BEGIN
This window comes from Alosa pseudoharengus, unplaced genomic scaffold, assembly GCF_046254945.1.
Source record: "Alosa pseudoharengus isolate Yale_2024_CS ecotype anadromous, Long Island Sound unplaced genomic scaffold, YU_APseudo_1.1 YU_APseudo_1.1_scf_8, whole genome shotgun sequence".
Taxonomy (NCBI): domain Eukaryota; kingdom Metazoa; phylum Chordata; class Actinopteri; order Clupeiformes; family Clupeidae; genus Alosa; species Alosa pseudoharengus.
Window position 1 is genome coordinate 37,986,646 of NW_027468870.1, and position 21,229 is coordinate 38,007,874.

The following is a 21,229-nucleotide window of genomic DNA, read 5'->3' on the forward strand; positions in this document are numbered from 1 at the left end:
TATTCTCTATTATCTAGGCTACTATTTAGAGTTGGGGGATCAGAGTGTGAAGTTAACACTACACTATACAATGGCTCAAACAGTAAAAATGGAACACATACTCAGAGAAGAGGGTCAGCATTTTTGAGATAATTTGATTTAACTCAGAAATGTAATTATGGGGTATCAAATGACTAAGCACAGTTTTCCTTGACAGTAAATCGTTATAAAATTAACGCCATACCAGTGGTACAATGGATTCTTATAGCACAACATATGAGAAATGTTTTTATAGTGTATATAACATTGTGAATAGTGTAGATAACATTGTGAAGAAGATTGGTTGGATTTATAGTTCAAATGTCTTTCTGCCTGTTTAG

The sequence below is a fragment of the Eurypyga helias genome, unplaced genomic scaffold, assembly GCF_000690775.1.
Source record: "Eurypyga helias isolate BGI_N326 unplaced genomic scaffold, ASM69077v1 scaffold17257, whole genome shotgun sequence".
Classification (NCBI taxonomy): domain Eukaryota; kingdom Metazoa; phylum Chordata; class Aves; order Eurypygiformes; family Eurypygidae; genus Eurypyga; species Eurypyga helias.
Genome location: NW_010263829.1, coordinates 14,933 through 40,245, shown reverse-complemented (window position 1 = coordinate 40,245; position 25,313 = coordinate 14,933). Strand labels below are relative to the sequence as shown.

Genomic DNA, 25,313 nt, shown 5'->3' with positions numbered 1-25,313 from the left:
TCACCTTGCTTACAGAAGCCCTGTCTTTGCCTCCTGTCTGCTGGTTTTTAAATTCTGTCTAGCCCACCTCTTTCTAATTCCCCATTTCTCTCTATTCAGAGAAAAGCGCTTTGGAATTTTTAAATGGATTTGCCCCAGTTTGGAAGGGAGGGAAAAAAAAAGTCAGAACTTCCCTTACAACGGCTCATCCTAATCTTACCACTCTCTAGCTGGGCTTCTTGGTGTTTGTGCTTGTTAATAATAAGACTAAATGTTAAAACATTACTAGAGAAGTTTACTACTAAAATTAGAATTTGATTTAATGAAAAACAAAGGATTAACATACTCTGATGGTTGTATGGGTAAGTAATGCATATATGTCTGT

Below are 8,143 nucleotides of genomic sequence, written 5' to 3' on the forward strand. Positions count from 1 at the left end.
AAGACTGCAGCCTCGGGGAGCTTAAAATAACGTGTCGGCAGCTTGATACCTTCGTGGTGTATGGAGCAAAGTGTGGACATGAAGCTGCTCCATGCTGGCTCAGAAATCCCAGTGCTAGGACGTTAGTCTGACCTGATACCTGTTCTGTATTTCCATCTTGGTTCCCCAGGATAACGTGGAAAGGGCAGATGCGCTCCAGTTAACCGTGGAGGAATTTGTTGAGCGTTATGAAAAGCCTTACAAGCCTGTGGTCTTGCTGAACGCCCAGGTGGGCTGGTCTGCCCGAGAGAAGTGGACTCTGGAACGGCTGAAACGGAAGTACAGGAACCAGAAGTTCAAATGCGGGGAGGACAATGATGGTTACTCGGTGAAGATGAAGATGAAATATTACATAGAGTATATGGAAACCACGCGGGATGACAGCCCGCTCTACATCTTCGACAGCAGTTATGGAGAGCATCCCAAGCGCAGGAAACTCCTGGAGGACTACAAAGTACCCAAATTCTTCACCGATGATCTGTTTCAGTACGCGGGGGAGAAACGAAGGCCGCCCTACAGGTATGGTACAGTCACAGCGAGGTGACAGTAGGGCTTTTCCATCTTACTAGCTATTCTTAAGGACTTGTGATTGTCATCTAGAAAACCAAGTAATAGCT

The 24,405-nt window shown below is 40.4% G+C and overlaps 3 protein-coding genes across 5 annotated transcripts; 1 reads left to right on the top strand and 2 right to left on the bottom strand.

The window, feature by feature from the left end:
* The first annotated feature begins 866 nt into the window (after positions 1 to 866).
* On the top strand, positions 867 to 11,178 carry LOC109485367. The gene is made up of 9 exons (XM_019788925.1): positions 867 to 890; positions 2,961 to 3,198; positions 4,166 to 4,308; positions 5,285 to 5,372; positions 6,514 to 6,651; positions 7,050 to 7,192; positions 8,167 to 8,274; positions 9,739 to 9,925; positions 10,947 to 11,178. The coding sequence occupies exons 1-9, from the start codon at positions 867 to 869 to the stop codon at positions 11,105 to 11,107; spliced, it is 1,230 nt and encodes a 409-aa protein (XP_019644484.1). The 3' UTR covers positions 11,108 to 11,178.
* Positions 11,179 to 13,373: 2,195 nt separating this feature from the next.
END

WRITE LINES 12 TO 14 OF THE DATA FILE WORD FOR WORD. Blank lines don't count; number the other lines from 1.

TCACCTTGCTTACAGAAGCCCTGTCTTTGCCTCCTGTCTGCTGGTTTTTAAATTCTGTCTAGCCCACCTCTTTCTAATTCCCCATTTCTCTCTATTCAGAGAAAAGCGCTTTGGAATTTTTAAATGGATTTGCCCCAGTTTGGAAGGGAGGGAAAAAAAAAGTCAGAACTTCCCTTACAACGGCTCATCCTAATCTTACCACTCTCTAGCTGGGCTTCTTGGTGTTTGTGCTTGTTAATAATAAGACTAAATGTTAAAACATTACTAGAGAAGTTTACTACTAAAATTAGAATTTGATTTAATGAAAAACAAAGGATTAACATACTCTGATGGTTGTATGGGTAAGTAATGCATATATGTCTGT

Below are 8,143 nucleotides of genomic sequence, written 5' to 3' on the forward strand. Positions count from 1 at the left end.
AAGACTGCAGCCTCGGGGAGCTTAAAATAACGTGTCGGCAGCTTGATACCTTCGTGGTGTATGGAGCAAAGTGTGGACATGAAGCTGCTCCATGCTGGCTCAGAAATCCCAGTGCTAGGACGTTAGTCTGACCTGATACCTGTTCTGTATTTCCATCTTGGTTCCCCAGGATAACGTGGAAAGGGCAGATGCGCTCCAGTTAACCGTGGAGGAATTTGTTGAGCGTTATGAAAAGCCTTACAAGCCTGTGGTCTTGCTGAACGCCCAGGTGGGCTGGTCTGCCCGAGAGAAGTGGACTCTGGAACGGCTGAAACGGAAGTACAGGAACCAGAAGTTCAAATGCGGGGAGGACAATGATGGTTACTCGGTGAAGATGAAGATGAAATATTACATAGAGTATATGGAAACCACGCGGGATGACAGCCCGCTCTACATCTTCGACAGCAGTTATGGAGAGCATCCCAAGCGCAGGAAACTCCTGGAGGACTACAAAGTACCCAAATTCTTCACCGATGATCTGTTTCAGTACGCGGGGGAGAAACGAAGGCCGCCCTACAGGTATGGTACAGTCACAGCGAGGTGACAGTAGGGCTTTTCCATCTTACTAGCTATTCTTAAGGACTTGTGATTGTCATCTAGAAAACCAAGTAATAGCT